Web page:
Maintaining an instrument in the ocean requires a robust design to ensure reliability in a hostile, remote environment. Some instruments carry or generate their own power and sit unattended for long periods of time; many must contend with darkness, cold, and intense pressure while collecting data in the ocean depths. Various instruments communicate with equipment on shore, either to report data or receive instruction.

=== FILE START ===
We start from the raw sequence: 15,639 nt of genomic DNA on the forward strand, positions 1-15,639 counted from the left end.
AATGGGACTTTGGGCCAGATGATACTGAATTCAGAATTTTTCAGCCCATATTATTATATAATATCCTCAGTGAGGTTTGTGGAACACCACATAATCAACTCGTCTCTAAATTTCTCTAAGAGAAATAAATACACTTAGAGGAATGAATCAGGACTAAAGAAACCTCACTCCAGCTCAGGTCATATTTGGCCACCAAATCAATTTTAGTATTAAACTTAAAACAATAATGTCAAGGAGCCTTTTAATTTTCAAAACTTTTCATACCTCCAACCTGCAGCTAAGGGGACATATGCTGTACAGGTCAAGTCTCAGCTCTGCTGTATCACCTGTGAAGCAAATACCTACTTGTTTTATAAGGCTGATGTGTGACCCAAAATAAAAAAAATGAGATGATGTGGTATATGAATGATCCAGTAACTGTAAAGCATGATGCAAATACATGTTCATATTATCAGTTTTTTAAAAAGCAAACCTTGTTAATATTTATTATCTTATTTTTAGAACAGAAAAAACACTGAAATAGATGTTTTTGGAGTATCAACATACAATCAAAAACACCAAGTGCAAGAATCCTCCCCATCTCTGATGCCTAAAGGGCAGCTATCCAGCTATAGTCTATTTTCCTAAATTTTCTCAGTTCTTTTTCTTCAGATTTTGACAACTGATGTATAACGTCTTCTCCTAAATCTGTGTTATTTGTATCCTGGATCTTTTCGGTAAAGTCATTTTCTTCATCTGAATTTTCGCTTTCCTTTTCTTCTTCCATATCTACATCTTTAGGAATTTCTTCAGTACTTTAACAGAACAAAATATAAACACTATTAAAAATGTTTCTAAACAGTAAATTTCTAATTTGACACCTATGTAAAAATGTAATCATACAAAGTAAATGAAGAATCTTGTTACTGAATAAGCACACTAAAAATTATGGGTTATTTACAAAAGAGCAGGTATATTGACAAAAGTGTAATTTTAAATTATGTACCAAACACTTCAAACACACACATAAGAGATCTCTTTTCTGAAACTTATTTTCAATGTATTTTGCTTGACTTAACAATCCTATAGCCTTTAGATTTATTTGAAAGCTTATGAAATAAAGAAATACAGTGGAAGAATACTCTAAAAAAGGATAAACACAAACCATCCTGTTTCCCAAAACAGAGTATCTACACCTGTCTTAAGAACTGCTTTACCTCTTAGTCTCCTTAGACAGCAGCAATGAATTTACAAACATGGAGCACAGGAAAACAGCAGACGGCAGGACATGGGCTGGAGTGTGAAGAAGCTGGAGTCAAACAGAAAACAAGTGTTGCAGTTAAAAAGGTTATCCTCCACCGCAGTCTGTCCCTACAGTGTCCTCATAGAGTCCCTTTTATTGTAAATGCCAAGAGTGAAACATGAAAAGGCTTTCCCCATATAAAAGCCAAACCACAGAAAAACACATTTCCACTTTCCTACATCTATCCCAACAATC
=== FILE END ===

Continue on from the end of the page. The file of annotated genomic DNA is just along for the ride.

Within these constraints, new technologies are enabling the creation of a more diverse suite of sensors than has ever existed before. At MBARI, we are developing instruments for the study of ocean chemistry and sensors to monitor ocean temperature, acidity, and other parameters in real-time. Genomic tools are opening our eyes to a world of microbial chemical factories, important in cycling carbon and nitrogen through the ecosystem, and some that cause poisonous algal blooms. Instrumentation as varied as laser spectrophotometers and seisomographs are providing insight into a part of the earth hardly explored. The challenge for the next decade is to apply our growing technological strengths to help understand and answer questions related to the oceans of the world, as well as societal issues that impact those oceans.